News in Brief
Polymer nanobrushes 'paint' Mona Lisa
Chinese scientists show their arty side by reproducing the Mona Lisa
© ANGEWANDTE CHEMIE
Surface patterning with polymer nanoarrays is important in many areas of science, including the design of electronics and medical devices. But in order to fabricate these intricate devices 3D polymer structures, which are difficult to make, are necessary.
Now, Zijian Zheng and colleagues at the Hong Kong Polytechnic University have developed a simple way to produce 3D polymer structures and demonstrated it by creating an image of the Mona Lisa.
To make the image, the team created a template by converting a greyscale image of the picture into a bitmap image. Where a white pixel appeared on the image, a nanobrush building block was attached to the substrate. The black pixel areas were left vacant to serve as spaces. Nanobrushes separated by small spaces polymerised to form denser 3D architectures. But where larger spaces existed the polymer chains did not polymerise further.
The research is published in Angewandte Chemie, International Edition (DOI: 10.1002/anie.201102518).
UK higher education white paper
In June, the UK governments' department for business innovation and skills (BIS) published its white paper on higher education. The reforms include the previously reported changes to student finance (see Chemistry World, December 2010, p7) as well as reforms that are intended to improve students' experience.
The government intends to publish an increased level of information to prospective students, including graduate employment and earnings outcomes for individual courses and institutions. They are also asking universities to publish the qualifications of previously sucessful applicants to assist teenagers who are choosing their A-levels.
The recruitment of the 65,000 students achieving A, A, B or above at A-level will be relaxed so that any university can take them regardless of student numbers. This is in contrast to the present system where universities are fined if they recruit more students than their quota.
European patent moves closer
A single European patent looks closer than ever now ministers have agreed on the details, at the Competitiveness Council in Luxembourg. The agreement is seen as a significant step for the Hungarian Presidency and the European Commission.
After a halt in proceedings (see Chemistry World, April 2011, p6), ministers have agreed on the number of translations that applicants will need to file, as well as technical details of the patent itself.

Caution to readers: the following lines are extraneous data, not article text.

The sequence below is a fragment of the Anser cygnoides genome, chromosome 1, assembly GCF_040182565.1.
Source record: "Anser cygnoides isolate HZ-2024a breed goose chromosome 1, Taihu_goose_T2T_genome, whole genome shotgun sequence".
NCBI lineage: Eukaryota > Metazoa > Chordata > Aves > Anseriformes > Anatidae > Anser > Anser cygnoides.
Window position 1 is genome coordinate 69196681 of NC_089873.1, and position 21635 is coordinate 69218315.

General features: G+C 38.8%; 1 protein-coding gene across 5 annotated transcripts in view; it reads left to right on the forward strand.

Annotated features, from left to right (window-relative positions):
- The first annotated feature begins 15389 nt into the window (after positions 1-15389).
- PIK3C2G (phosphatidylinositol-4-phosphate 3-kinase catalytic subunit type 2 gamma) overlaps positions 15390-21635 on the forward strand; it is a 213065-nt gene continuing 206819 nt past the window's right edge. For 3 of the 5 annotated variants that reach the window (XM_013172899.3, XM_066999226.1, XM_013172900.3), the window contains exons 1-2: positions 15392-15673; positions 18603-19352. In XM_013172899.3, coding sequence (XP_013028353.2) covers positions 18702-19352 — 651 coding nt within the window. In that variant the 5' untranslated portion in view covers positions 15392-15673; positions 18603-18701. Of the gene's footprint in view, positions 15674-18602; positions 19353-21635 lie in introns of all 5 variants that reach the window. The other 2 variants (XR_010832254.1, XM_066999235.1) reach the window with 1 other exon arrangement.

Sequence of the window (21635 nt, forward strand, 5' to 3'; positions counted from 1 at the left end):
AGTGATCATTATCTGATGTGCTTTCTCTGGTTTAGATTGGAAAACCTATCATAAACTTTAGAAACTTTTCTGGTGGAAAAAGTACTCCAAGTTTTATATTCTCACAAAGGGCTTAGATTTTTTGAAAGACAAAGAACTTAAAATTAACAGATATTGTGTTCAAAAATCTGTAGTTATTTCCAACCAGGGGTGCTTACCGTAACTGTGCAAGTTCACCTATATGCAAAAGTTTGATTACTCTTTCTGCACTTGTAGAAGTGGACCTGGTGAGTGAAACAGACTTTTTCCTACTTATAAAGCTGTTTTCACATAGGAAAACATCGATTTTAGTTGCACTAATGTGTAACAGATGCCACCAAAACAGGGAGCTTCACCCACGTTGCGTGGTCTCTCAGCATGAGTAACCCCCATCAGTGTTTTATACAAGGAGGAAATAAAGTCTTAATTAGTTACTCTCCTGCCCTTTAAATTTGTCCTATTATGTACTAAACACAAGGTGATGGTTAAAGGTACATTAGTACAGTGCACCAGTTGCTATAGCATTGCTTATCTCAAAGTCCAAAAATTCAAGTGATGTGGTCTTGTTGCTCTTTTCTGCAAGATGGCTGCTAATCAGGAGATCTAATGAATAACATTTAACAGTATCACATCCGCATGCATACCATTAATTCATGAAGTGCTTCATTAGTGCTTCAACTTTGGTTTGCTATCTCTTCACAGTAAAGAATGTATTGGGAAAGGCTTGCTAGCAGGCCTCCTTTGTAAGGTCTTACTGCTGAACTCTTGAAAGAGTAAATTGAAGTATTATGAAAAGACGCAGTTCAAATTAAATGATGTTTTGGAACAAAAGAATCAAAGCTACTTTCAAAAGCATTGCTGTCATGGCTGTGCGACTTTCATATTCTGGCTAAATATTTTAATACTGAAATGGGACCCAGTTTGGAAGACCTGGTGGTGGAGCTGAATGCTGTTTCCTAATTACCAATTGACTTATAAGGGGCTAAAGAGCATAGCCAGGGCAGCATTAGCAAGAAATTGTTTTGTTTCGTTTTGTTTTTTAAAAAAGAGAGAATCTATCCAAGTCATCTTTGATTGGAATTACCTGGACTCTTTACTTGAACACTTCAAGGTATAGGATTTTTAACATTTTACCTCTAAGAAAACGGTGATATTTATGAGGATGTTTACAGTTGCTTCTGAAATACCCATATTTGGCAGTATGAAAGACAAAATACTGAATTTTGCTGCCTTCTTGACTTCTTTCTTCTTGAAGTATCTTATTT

Agreement of these two regulations will reduce the cost of translating patents by up to 80 per cent in Europe. This will allow companies and individuals to protect their inventions with a single patent that is valid in 25 European countries.
Making smell-o-vision a reality
A polymeric matrix of cells, which can be opened and closed individually, could bring personal 'smell-o-vision' a step closer to reality.
Virtual reality experiences are becoming more realistic and smell-o-vision can enhance these. However, current attempts can fail to impress due to a narrow range of smells that can only be deployed once.
Writing in Angewante Chemie, International Edition (DOI: 10.1002/anie.201102759) researchers at the University of California, San Diego, US, and Samsung in Korea, explain how they've used the polymer polydimethylsiloxane to create a square matrix of cells, each of which holds a different fragrance. The scientists use heat to release an odour on cue.
The system can be used with cells ranging in size from nanometres through to micrometres, and shows no signs of leakage.
Metallic pick 'n' mix
Scientists in Germany have plucked a metal ion from the middle of a phthalocyanine molecule on a silver surface using the tip of a scanning tunnelling microscope (STM).
The chemical and electronic properties of phthalocyanines - molecular rings of 16 alternating carbon and nitrogen atoms - can be tuned by changing the metal ion at their centre. But swapping these in a simple, controlled way is difficult.